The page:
As far as Testability goes, you have two choices. You can either mock the concrete repositories, or you can use the built-in mocking capabilities of EF6.

|improve this answer|||||
  • 1
    This is an interesting approach. It feels a little strange that all repositories have a commit() function and calling it will update all transactions between all repositories and not just that one, but thanks for the alternative idea with this. – user441521 Aug 12 '16 at 18:55
  • @user441521 - Yes, this is a bit of a gotcha, the alternative is creating a new instance for each repository, but then you have to be careful to not mix proxied objects between them. A unit of work can be a messy proposition if you're not careful, regardless of how you implement it. Abstracting it gets messy as well. – Erik Funkenbusch Aug 12 '16 at 21:55
4

I have been through that hell hole myself and here's what I have done:

  • Ditch the UoW completely. EF's DBContext is a UoW basically. No point in re-inventing the wheel.

    Per MSDN:

    DbContext Class

    Represents a combination of the Unit-Of-Work and Repository patterns and enables you to query a database and group together changes that will then be written back to the store as a unit.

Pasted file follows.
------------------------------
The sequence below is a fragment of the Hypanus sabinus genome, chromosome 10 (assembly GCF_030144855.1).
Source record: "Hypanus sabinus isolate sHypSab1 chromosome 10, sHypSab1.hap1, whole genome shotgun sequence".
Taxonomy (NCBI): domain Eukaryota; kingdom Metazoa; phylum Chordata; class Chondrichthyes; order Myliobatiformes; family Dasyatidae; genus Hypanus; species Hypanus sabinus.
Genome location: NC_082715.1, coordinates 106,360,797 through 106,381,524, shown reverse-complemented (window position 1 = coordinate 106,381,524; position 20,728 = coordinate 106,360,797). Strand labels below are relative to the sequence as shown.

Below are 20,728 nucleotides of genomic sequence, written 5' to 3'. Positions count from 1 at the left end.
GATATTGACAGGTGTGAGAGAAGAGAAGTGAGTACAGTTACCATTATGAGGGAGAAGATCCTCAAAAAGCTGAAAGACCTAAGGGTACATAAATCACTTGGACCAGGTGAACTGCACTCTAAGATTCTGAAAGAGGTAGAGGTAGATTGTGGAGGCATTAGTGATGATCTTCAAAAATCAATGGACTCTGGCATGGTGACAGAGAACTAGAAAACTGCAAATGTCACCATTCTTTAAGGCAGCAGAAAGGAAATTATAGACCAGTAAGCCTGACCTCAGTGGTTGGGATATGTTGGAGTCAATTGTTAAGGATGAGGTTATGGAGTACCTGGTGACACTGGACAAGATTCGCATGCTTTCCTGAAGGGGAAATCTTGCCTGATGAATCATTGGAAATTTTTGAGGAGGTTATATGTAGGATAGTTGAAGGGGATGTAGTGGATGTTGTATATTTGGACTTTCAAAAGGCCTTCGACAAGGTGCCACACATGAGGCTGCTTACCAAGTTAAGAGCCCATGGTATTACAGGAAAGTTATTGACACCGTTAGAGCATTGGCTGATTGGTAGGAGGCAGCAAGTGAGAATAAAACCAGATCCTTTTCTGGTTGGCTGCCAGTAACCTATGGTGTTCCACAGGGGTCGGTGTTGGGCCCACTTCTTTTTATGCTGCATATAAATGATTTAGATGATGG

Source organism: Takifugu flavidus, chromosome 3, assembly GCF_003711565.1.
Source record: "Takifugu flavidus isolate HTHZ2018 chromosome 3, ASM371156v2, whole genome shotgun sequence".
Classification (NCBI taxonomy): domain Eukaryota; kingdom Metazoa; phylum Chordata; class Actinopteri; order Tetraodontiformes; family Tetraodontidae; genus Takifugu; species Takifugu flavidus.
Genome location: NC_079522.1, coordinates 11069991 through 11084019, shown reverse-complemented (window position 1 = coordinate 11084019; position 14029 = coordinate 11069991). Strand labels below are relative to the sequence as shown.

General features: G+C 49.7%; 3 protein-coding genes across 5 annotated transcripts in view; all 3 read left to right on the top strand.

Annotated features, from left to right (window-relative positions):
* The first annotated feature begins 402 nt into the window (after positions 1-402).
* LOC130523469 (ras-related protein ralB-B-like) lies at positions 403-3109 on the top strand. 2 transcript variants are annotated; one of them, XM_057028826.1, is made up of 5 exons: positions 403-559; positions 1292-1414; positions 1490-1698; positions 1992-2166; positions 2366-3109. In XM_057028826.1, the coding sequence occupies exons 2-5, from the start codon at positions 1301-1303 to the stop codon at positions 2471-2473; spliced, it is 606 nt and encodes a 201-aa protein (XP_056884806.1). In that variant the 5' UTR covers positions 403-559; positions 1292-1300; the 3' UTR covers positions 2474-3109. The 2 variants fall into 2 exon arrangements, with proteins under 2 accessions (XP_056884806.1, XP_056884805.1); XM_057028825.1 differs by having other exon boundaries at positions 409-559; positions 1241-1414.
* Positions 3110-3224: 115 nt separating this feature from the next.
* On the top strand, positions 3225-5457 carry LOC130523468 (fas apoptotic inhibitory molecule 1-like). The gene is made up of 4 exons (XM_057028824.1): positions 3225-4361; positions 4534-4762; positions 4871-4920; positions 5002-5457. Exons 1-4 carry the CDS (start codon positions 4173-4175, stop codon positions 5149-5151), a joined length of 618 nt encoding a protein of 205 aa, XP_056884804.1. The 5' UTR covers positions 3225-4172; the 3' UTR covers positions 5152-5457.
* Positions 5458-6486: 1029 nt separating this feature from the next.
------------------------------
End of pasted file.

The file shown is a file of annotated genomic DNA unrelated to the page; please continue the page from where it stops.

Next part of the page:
• Service layer + Repo layer seemed like a good choice. However, repos are always a leaky abstraction and espcially when DBContext's DbSet are the equivalent of repositories.

  • Then when the need for a Windows service arises, things become muddied further with another layer now. Throw async or background processing in the mix, and things quickly start leaking.

If you ask my 2 cents, I would say go with the service layer + EF, one wrapping business logic, the other one wrapping UOW/Repository pattern.

Alternatively, and for Windows Services especially, I'm finding that moving to a command-query based approach works better. Not only it helps testability, it also helps in asynchronous tasks where I don't have to worry about keeping the DBContext alive even after the request has ended (DBContext is now tied with the command handler and stays alive as long as the async command stays alive).

Now if you've recently ended up digesting all those facts about UOW/Repository pattern, then surely, just even reading about Command-Query pattern will make your mind hurt. I have been down that path but trust me, its worth the time to at least look into it and giving it a try.

These posts may help:

If you're brave enough (after digesting thru CQRS), then take a look at MediatR which implements the Mediator pattern (which basically wraps up command-query with notifications) and allows to work via pub-sub. The pub-sub model suits nicely in the Windows Service and services layer.

|improve this answer|||||
  • Two points. First, Generic Repositories are leaky (DbSet is a generic repository as well), Concrete repositories are not (unless you do something silly like returning IQueryables). Second, CQS and CQRS are two different things. CQRS is generally not something most people need to worry about unless they are doing DDD. CQS is a good pattern to follow. – Erik Funkenbusch Sep 21 '14 at 16:25
  • Totally agree with you @ErikFunkenbusch. – Mrchief Sep 21 '14 at 22:47